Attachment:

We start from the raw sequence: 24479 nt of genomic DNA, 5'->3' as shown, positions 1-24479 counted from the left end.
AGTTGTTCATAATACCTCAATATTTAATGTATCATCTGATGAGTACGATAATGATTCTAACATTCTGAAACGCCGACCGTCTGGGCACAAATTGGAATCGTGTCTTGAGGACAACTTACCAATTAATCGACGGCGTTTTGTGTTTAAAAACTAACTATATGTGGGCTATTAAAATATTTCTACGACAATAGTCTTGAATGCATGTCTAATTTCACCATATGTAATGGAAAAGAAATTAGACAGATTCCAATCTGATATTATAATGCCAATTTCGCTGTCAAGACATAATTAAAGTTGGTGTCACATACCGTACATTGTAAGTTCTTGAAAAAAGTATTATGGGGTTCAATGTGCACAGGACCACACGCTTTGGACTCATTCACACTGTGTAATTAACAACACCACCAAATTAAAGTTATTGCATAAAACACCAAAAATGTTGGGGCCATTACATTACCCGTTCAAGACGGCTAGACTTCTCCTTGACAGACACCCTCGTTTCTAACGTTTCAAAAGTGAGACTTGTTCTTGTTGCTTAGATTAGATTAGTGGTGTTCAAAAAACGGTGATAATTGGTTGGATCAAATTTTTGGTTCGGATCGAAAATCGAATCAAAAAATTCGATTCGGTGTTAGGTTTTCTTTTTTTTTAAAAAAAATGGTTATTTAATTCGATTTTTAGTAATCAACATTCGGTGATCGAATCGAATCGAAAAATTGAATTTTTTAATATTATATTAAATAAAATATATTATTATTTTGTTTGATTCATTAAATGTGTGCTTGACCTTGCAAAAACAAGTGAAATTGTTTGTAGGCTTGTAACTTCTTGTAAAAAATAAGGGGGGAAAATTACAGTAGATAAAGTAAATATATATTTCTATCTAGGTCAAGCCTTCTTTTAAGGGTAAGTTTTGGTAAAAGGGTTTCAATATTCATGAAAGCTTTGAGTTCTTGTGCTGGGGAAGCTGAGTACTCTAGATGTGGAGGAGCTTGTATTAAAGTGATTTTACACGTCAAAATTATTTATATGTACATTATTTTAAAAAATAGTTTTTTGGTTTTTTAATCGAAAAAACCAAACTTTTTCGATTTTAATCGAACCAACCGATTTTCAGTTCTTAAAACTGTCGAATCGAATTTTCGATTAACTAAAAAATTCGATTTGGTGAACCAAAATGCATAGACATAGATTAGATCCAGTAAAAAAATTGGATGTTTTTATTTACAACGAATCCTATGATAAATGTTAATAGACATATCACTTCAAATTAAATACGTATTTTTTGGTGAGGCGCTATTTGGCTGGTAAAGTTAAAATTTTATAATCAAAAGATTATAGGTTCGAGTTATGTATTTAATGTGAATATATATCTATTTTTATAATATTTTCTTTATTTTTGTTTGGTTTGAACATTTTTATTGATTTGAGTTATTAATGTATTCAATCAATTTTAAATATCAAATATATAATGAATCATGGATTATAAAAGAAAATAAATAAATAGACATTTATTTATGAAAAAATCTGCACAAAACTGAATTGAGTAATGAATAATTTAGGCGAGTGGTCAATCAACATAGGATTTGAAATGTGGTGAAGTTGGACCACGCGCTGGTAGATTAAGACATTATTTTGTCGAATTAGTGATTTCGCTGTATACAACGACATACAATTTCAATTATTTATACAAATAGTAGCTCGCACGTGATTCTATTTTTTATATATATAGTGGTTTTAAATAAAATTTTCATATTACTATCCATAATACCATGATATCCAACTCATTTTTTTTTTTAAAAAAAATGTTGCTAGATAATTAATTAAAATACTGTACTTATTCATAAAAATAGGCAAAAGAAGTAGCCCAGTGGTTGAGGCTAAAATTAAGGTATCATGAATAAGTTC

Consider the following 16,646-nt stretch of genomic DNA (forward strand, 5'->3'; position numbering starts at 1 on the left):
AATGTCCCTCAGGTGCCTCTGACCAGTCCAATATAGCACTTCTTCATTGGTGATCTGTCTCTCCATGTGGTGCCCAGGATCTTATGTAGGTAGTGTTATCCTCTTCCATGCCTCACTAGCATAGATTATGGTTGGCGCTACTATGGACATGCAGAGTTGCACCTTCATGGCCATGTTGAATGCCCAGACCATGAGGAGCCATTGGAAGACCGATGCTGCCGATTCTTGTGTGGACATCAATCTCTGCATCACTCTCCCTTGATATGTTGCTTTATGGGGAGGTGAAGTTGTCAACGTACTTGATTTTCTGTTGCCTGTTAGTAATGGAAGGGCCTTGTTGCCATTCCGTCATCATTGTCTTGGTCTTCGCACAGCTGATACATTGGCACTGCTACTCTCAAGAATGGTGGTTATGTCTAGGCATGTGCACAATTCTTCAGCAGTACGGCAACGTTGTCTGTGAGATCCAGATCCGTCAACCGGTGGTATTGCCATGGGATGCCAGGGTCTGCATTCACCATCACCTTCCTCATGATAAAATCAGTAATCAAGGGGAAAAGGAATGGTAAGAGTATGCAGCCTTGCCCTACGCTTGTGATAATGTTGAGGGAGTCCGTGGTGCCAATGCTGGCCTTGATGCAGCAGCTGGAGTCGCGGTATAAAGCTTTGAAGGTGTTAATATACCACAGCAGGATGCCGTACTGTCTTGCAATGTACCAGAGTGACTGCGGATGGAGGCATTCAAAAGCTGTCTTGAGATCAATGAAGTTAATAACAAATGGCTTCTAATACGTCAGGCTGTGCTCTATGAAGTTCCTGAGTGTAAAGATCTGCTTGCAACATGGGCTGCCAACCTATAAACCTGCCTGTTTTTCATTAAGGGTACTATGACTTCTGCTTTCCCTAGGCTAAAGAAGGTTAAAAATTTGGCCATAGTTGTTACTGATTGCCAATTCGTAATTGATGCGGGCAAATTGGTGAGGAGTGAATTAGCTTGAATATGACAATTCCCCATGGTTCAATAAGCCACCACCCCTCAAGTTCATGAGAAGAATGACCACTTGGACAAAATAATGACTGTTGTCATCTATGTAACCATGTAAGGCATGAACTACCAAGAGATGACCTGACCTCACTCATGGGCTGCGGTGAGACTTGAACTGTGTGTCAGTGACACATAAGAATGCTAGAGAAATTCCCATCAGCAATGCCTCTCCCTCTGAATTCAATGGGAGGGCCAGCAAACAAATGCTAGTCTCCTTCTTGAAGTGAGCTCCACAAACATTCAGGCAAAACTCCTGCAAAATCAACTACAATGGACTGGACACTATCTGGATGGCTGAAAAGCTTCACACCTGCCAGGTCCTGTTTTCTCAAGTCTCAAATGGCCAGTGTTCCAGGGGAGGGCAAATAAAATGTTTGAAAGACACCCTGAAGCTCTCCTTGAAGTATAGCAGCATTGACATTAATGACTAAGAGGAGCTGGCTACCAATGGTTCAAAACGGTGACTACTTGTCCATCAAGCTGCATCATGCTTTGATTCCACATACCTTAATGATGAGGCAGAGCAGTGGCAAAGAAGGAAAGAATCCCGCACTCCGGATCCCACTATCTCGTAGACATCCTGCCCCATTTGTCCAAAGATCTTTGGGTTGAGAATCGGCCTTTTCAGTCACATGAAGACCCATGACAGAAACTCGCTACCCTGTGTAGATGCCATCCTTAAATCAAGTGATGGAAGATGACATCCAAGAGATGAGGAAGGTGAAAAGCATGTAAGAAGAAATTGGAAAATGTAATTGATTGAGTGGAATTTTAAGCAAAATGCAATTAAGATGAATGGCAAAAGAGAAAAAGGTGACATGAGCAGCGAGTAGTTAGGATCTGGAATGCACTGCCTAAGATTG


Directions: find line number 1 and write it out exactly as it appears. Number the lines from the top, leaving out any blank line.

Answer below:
We start from the raw sequence: 24479 nt of genomic DNA, 5'->3' as shown, positions 1-24479 counted from the left end.